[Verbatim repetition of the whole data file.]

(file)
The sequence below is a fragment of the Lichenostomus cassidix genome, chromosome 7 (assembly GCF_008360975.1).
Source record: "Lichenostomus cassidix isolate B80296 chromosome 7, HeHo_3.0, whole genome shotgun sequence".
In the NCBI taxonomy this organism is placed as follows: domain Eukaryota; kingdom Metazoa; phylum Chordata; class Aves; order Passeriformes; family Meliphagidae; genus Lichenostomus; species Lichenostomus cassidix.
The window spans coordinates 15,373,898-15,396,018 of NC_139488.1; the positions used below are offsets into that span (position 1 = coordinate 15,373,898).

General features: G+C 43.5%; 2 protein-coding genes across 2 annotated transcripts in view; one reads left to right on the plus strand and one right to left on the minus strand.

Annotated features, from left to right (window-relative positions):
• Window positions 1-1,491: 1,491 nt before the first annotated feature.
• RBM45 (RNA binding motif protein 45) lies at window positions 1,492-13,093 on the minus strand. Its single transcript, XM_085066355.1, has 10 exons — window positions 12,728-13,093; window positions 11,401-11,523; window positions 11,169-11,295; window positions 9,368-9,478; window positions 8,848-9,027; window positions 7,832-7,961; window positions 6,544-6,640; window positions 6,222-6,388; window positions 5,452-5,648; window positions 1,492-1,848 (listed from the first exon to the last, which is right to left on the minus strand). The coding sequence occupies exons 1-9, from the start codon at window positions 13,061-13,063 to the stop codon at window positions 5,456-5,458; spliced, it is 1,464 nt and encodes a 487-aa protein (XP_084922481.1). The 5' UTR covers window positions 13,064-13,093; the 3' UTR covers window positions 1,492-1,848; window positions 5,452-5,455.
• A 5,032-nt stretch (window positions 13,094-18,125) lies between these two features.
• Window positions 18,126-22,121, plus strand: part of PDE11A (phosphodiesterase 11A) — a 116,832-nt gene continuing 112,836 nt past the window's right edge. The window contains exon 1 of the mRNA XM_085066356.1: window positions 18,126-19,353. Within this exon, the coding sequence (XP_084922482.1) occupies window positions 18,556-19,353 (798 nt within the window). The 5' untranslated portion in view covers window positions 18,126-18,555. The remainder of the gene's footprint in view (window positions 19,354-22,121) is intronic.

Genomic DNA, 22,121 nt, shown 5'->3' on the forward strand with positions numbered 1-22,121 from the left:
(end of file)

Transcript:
The sequence below is a fragment of the Lichenostomus cassidix genome, chromosome 7 (assembly GCF_008360975.1).
Source record: "Lichenostomus cassidix isolate B80296 chromosome 7, HeHo_3.0, whole genome shotgun sequence".
In the NCBI taxonomy this organism is placed as follows: domain Eukaryota; kingdom Metazoa; phylum Chordata; class Aves; order Passeriformes; family Meliphagidae; genus Lichenostomus; species Lichenostomus cassidix.
The window spans coordinates 15,373,898-15,396,018 of NC_139488.1; the positions used below are offsets into that span (position 1 = coordinate 15,373,898).

General features: G+C 43.5%; 2 protein-coding genes across 2 annotated transcripts in view; one reads left to right on the plus strand and one right to left on the minus strand.

Annotated features, from left to right (window-relative positions):
• Window positions 1-1,491: 1,491 nt before the first annotated feature.
• RBM45 (RNA binding motif protein 45) lies at window positions 1,492-13,093 on the minus strand. Its single transcript, XM_085066355.1, has 10 exons — window positions 12,728-13,093; window positions 11,401-11,523; window positions 11,169-11,295; window positions 9,368-9,478; window positions 8,848-9,027; window positions 7,832-7,961; window positions 6,544-6,640; window positions 6,222-6,388; window positions 5,452-5,648; window positions 1,492-1,848 (listed from the first exon to the last, which is right to left on the minus strand). The coding sequence occupies exons 1-9, from the start codon at window positions 13,061-13,063 to the stop codon at window positions 5,456-5,458; spliced, it is 1,464 nt and encodes a 487-aa protein (XP_084922481.1). The 5' UTR covers window positions 13,064-13,093; the 3' UTR covers window positions 1,492-1,848; window positions 5,452-5,455.
• A 5,032-nt stretch (window positions 13,094-18,125) lies between these two features.
• Window positions 18,126-22,121, plus strand: part of PDE11A (phosphodiesterase 11A) — a 116,832-nt gene continuing 112,836 nt past the window's right edge. The window contains exon 1 of the mRNA XM_085066356.1: window positions 18,126-19,353. Within this exon, the coding sequence (XP_084922482.1) occupies window positions 18,556-19,353 (798 nt within the window). The 5' untranslated portion in view covers window positions 18,126-18,555. The remainder of the gene's footprint in view (window positions 19,354-22,121) is intronic.

Genomic DNA, 22,121 nt, shown 5'->3' on the forward strand with positions numbered 1-22,121 from the left: